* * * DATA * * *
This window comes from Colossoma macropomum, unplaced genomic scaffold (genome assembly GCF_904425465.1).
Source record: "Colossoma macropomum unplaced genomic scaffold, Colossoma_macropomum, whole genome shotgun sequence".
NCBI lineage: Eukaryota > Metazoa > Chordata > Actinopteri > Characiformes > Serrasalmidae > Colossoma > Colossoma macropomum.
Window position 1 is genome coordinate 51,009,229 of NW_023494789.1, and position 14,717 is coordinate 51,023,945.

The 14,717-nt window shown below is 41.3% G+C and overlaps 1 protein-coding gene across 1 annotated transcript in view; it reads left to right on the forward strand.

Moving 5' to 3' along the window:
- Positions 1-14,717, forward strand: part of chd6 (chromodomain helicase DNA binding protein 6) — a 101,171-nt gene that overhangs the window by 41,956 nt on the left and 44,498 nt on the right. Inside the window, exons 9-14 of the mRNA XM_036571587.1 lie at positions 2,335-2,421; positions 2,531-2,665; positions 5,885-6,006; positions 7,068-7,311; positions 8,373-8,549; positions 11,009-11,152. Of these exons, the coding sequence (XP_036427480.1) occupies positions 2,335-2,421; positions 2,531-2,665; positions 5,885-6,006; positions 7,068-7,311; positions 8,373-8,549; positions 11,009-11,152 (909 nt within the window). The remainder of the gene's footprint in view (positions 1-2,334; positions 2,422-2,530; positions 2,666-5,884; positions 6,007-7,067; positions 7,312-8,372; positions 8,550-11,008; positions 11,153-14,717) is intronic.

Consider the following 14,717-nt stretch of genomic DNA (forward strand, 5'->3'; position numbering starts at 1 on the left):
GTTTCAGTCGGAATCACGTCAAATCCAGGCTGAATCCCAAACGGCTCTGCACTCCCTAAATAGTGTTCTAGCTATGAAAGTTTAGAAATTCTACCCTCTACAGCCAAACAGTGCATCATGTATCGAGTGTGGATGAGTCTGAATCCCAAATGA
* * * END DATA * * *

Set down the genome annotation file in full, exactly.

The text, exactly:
This window comes from Colossoma macropomum, unplaced genomic scaffold (genome assembly GCF_904425465.1).
Source record: "Colossoma macropomum unplaced genomic scaffold, Colossoma_macropomum, whole genome shotgun sequence".
NCBI lineage: Eukaryota > Metazoa > Chordata > Actinopteri > Characiformes > Serrasalmidae > Colossoma > Colossoma macropomum.
Window position 1 is genome coordinate 51,009,229 of NW_023494789.1, and position 14,717 is coordinate 51,023,945.

The 14,717-nt window shown below is 41.3% G+C and overlaps 1 protein-coding gene across 1 annotated transcript in view; it reads left to right on the forward strand.

Moving 5' to 3' along the window:
- Positions 1-14,717, forward strand: part of chd6 (chromodomain helicase DNA binding protein 6) — a 101,171-nt gene that overhangs the window by 41,956 nt on the left and 44,498 nt on the right. Inside the window, exons 9-14 of the mRNA XM_036571587.1 lie at positions 2,335-2,421; positions 2,531-2,665; positions 5,885-6,006; positions 7,068-7,311; positions 8,373-8,549; positions 11,009-11,152. Of these exons, the coding sequence (XP_036427480.1) occupies positions 2,335-2,421; positions 2,531-2,665; positions 5,885-6,006; positions 7,068-7,311; positions 8,373-8,549; positions 11,009-11,152 (909 nt within the window). The remainder of the gene's footprint in view (positions 1-2,334; positions 2,422-2,530; positions 2,666-5,884; positions 6,007-7,067; positions 7,312-8,372; positions 8,550-11,008; positions 11,153-14,717) is intronic.

Consider the following 14,717-nt stretch of genomic DNA (forward strand, 5'->3'; position numbering starts at 1 on the left):
GTTTCAGTCGGAATCACGTCAAATCCAGGCTGAATCCCAAACGGCTCTGCACTCCCTAAATAGTGTTCTAGCTATGAAAGTTTAGAAATTCTACCCTCTACAGCCAAACAGTGCATCATGTATCGAGTGTGGATGAGTCTGAATCCCAAATGA